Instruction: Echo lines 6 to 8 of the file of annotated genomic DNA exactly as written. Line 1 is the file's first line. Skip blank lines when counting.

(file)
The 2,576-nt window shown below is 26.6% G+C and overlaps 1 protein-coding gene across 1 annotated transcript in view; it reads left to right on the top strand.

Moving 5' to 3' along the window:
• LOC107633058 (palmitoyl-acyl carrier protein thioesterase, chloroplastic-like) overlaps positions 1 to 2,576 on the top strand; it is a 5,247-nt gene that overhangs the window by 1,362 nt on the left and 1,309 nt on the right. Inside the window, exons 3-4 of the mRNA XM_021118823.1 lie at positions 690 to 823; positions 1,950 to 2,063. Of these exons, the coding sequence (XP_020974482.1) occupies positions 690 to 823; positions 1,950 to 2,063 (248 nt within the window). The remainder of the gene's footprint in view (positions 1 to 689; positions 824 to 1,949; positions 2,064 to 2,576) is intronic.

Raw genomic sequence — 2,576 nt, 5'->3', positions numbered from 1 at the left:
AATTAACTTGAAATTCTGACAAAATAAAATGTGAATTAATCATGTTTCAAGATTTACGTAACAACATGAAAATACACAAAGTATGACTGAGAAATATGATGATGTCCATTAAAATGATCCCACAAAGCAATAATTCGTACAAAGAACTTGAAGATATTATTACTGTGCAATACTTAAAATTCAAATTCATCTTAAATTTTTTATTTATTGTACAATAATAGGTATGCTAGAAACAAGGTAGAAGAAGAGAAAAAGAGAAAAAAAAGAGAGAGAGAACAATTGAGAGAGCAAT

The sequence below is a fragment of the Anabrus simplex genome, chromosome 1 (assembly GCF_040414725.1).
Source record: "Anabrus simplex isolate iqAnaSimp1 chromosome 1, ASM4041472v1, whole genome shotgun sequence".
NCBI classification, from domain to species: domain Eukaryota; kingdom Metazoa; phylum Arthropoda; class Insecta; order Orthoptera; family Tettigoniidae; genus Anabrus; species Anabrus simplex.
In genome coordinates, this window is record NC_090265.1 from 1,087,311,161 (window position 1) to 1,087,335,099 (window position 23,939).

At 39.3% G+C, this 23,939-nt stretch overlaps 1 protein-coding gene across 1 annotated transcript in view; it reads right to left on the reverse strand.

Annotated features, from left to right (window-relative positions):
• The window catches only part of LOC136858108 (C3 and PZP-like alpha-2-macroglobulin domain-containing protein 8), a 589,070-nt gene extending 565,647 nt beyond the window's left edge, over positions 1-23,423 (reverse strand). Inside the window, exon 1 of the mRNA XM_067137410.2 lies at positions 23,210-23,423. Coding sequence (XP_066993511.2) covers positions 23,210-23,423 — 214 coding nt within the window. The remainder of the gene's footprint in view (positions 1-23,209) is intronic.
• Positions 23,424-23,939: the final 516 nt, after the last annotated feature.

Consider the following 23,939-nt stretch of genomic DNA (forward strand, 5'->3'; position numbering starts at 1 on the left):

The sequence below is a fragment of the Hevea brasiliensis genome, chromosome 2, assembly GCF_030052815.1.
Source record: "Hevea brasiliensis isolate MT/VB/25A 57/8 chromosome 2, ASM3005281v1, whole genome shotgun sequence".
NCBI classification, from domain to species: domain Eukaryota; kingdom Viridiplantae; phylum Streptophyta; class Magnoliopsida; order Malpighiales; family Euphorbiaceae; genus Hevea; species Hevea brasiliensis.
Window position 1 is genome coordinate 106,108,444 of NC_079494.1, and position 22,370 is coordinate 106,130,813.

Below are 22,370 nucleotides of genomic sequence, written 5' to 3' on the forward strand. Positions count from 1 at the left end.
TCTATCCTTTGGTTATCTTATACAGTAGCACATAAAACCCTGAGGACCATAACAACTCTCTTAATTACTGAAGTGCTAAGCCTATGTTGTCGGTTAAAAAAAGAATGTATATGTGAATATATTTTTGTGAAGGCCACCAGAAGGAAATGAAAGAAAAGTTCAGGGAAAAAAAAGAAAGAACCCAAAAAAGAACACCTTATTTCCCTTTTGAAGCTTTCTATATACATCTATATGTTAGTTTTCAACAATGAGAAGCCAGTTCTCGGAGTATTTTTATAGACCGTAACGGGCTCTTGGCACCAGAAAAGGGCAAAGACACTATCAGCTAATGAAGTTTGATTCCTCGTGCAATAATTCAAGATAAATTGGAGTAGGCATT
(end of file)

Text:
The sequence below is a fragment of the Anabrus simplex genome, chromosome 1 (assembly GCF_040414725.1).
Source record: "Anabrus simplex isolate iqAnaSimp1 chromosome 1, ASM4041472v1, whole genome shotgun sequence".
NCBI classification, from domain to species: domain Eukaryota; kingdom Metazoa; phylum Arthropoda; class Insecta; order Orthoptera; family Tettigoniidae; genus Anabrus; species Anabrus simplex.